“Two years after the Trump administration’s first punishing acts towards China, the United States still faces a forever escalating trade war without clear strategies, goals, and endgames,” write Dingding Chen and Tiffany Chen.
The pair of analysts from the Guangzhou-based Intellisia Institute suggest American policy is, among other things, muddled. The title of their August 23 piece on The Diplomat site says it all: “One Year into the U.S.-China Trade War, Trump Is Still Far from Winning.”
What, for President Trump, is “winning”?
If the two Chens are correct, it is not possible to answer that question because the American leader has not defined what he wants, and many others agree. Take Henry Paulson, Treasury secretary under George W. Bush. “We have,” Paulson told the Wall Street Journal, “a China attitude, not a China policy.”
Yes, Trump has plenty of China attitude, but evident from all that attitude is a policy. Trump, one way or another, is out to change history’s course.
The course of history, in the view of many, is that China will rise to dominate this century. That’s not how the 45th president sees things, however. Trump, unlike his four immediate predecessors, does not seem to be particularly concerned about the welfare of China’s Communist Party. And unlike two—and maybe all three—of his three immediate predecessors, he is not trying to manage American decline.
Trump asserts U.S. power, and to borrow his new slogan, his goal is to “Keep America Great.”
Yes, that phrase is vague, but the policy decisions of the Trump administration evidence a goal of frustrating Chinese ambitions across the board.
Nowhere has the policy been as clear as in the trade area. On the first of this month, the latest batch of increased tariffs on China went into effect. The new tariffs, according to the New York Times, bring average American rate on Chinese goods to 21.2 percent. When Trump came into office, the rate stood at only 3.1 percent.
Trump, both before and after the inauguration, complained about the outsized American trade deficit with China. In 2016, the U.S. merchandise deficit with that country was $346.83 billion. The deficit stood at $167.0 billion in June, on track for $334.0 this year.
So, if the trade deficit is the correct measure—many economists correctly say it is not—America is not exactly winning.
Moreover, America also appears to be losing if theft of intellectual property is the yardstick. The tariffs that everyone loves to complain about—and the tariffs the official China Daily says will “backfire”—are imposed under the authority of Section 301 of the Trade Act of 1974 to remedy such taking. There is no evidence suggesting China’s criminality has been tapering off.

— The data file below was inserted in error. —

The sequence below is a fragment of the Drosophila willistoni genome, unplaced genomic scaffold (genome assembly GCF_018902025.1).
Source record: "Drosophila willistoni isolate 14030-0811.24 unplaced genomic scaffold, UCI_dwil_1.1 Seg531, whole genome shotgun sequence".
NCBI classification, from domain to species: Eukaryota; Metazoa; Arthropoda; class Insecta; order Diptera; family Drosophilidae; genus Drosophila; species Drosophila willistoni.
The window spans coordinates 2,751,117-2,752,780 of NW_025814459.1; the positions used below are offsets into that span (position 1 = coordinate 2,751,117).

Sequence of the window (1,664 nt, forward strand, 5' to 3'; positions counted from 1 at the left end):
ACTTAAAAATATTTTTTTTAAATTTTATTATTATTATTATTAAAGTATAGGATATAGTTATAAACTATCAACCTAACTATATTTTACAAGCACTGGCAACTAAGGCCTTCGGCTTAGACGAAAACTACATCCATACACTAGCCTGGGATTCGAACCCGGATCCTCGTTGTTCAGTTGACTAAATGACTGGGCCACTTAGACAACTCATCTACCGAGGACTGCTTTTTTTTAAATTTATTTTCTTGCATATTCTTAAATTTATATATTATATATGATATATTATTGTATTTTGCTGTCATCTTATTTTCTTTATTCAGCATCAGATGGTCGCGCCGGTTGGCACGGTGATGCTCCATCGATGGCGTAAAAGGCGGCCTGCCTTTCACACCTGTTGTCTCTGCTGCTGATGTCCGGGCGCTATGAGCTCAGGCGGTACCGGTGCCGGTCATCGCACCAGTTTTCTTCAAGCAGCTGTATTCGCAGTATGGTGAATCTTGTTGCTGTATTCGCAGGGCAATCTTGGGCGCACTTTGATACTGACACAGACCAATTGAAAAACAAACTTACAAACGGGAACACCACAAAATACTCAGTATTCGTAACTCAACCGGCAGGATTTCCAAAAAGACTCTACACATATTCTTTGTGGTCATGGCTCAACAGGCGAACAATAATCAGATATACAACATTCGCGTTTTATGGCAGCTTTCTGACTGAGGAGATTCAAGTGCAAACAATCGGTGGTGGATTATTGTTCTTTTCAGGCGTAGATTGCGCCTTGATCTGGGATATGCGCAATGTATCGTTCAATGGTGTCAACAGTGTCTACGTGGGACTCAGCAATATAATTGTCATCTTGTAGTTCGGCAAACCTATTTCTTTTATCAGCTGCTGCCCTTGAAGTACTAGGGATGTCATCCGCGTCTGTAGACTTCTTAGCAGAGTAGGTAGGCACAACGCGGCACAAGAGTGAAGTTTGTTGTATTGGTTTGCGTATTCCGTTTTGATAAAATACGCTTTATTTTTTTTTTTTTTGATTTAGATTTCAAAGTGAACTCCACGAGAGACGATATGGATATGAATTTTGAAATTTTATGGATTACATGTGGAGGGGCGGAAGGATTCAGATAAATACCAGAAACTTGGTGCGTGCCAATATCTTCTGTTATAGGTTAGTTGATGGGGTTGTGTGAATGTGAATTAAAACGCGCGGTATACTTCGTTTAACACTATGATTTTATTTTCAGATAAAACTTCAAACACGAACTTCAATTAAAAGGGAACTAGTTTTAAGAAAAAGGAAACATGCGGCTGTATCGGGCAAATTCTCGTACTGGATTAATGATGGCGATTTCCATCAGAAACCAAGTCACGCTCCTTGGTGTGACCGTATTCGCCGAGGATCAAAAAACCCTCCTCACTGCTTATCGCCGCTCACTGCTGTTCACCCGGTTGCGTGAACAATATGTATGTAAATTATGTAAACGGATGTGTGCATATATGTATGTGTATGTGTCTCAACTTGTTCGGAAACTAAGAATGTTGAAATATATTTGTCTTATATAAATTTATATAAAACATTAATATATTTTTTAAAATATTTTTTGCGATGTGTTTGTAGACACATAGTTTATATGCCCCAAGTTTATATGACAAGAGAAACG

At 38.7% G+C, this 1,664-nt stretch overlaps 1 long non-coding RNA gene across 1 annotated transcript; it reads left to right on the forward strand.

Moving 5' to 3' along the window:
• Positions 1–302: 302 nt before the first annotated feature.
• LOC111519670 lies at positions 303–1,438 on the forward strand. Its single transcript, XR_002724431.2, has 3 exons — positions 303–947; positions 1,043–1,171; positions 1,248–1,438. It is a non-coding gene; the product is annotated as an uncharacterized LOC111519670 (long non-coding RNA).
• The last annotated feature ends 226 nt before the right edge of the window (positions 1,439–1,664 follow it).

Yet Trump’s broader goal is on the road to fulfillment. To borrow one of Beijing’s favorite words, there is a “decoupling” of the world’s first- and second-largest economies. In a four-part tweet of August 23 loaded with “attitude,” the president “ordered” American companies “to immediately start looking for an alternative to China.”
Although he walked back the comment shortly later, Trump returned to the theme September 1 when he tweeted that importers should find factories outside China so that Americans will not have to be “servants to the Chinese.” Clearly, disengagement is his desired state.
Trump, therefore, is a revolutionary. “We’ve never seen anyone do what President Trump has done,” Chad Bown of the Peterson Institute for International Economics told the New York Times. Bown’s right. As the paper noted with a whiff of disapproval on the first of this month, “Each tariff increase has also taken the United States in the opposite direction from were trade policy has been pointing for decades.”
For some, moving in the opposite direction is absolutely the right thing to do. The tolerant—and often feeble—policies of this and the preceding decade have only led to China’s stealing more IP and engaging in even more brazen violations of trade obligations.
Trump’s revolution has yet to succeed. It is hard to believe Chinese ruler Xi Jinping, who has made his admiration of Mao public, would ever accept fundamental economic reforms or even stop stealing. In these circumstances, therefore, decoupling makes sense.
Xi is the one who started decoupling with policies pushing foreign companies out of China, and now Trump is pulling them out with tariffs. Beijing and Washington, in what increasingly looks like a death match, are restructuring global trade.
Companies are moving factories out of China to avoid the “trade war”—each month brings additional prominent names fleeing Chinese soil—and at least at the moment, it is hard to see these businesses returning. “We’ve created high hurdles to get back to the way things were, and that means we’re probably not going to,” Scott Kennedy of Center for Strategic and International Studies told the Times. “I think the relationship now is essentially in free fall.”
The free fall worries many and angers policy elites, but an irreversible weakening of a predatory communist state looks like a good thing to everyone else. After all, why should the world help fund a Chinese system that is not compatible with the notions that underpin global commerce?
Market participants never like disruptive policies, but a reordering of global trade is now occurring and that will change history. That, for Donald John Trump, is what winning looks like.
Gordon G. Chang is the author of The Coming Collapse of China. Follow him on Twitter @GordonGChang.